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Although not as popular as Michelangelo or Leonardo Da Vinci, Vittore Carpaccio (c.1465 – 1525/1526) was an important artist of the Italian Renaissance, associated with the Venetian School of painting. A pupil of Gentile Bellini, Carpaccio is known mostly for his Biblical and legendary subjects – in particular a cycle of works on St. Ursula.
The entry on Britannica states:
Carpaccio’s precise rendering of architecture and the luminous atmosphere of his paintings were praised by the 19th-century English critic John Ruskin. Carpaccio’s panoramic depictions of pageants, processions, and other public gatherings are notable for their wealth of realistic detail, sunny colouring, and dramatic narratives. His incorporation of realistic figures into an orderly and coherent perspectival space made him a predecessor of the Venetian painters of vedute (townscapes).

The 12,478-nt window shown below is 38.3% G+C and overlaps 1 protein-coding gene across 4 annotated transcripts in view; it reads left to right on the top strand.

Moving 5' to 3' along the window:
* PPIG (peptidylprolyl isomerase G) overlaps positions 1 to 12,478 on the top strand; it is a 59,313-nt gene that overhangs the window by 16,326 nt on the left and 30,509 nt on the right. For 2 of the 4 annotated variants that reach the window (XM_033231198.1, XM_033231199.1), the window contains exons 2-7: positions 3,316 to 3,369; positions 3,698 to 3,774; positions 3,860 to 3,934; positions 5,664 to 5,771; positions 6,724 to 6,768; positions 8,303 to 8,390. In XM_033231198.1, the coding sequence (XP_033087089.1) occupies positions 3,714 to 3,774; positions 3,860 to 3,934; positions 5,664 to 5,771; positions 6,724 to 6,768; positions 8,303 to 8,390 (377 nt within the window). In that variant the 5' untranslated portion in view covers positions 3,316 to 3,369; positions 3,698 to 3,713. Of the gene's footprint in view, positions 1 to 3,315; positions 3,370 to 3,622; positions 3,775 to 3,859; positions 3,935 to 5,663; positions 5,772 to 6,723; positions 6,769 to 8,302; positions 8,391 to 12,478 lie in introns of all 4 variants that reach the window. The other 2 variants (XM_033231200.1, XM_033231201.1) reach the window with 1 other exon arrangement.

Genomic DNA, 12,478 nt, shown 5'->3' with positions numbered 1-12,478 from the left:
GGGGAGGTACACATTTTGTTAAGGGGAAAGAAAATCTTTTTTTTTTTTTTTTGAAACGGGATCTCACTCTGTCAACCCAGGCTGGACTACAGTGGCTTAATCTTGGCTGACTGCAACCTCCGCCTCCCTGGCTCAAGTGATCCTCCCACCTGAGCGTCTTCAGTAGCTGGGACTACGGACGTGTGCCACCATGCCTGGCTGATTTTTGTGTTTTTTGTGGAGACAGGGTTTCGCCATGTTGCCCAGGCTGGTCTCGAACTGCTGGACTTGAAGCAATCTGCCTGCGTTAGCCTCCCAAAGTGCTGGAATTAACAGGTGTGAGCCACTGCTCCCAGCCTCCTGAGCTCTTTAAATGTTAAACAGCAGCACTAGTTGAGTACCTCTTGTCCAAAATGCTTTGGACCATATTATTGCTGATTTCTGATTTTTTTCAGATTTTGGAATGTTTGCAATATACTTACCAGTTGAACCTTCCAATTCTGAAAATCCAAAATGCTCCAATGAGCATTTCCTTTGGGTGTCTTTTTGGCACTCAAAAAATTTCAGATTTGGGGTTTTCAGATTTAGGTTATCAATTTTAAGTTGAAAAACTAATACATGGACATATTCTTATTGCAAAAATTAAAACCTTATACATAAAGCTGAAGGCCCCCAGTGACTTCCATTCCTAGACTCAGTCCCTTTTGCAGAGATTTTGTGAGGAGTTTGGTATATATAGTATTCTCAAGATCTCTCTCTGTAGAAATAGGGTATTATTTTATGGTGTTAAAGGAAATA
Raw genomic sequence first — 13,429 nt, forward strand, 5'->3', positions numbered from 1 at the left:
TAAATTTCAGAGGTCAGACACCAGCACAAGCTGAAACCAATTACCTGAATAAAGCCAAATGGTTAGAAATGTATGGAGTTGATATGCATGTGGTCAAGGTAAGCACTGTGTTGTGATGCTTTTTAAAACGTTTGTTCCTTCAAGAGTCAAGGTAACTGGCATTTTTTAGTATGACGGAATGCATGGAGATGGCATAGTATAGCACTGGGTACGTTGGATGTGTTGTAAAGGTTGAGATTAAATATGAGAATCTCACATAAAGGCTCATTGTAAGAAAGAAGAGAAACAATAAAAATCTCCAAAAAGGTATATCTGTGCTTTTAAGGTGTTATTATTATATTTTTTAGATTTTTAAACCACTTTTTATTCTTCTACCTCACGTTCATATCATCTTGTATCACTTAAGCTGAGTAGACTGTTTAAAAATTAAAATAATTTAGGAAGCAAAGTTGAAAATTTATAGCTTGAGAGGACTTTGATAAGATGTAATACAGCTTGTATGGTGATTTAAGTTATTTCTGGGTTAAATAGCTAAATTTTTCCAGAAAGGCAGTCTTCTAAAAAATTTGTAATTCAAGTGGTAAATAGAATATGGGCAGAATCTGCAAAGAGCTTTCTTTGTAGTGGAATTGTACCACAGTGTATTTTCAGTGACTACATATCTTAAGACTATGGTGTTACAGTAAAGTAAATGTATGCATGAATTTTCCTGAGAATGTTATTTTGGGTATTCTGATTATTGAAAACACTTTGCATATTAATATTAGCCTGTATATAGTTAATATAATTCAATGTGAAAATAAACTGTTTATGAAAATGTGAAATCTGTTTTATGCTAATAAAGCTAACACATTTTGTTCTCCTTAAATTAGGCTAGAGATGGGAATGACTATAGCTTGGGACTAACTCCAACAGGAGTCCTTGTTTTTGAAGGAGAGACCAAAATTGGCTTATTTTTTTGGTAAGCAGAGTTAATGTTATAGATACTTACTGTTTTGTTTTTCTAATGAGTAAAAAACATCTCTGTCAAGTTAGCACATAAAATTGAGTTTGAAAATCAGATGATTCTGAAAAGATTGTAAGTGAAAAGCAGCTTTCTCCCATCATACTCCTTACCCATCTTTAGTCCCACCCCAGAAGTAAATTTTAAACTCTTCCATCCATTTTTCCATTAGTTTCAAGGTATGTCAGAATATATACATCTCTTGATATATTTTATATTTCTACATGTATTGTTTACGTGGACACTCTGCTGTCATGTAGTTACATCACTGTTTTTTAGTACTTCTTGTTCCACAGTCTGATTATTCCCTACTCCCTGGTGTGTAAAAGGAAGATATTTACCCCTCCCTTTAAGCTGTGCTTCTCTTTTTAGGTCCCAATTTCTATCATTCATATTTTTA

One of Carpaccio’s most magnificent works is Preparation of Christ’s Tomb featuring the body of a dead Christ spread on a table in a bleak landscape. It is a morbid image, with skulls and mourners. There is an old man in the middle of the picture – Job from the Old Testament – meditating on death. Also, in a way, refusing to give up hope, stubbornly holding onto the idea that destruction cannot be final. He sits next to a tree of two branches, one barren, the other full. In the distance, one can spot a trumpet. These elements quietly signal the prospect of resurrection and invite the viewer to complete the story.
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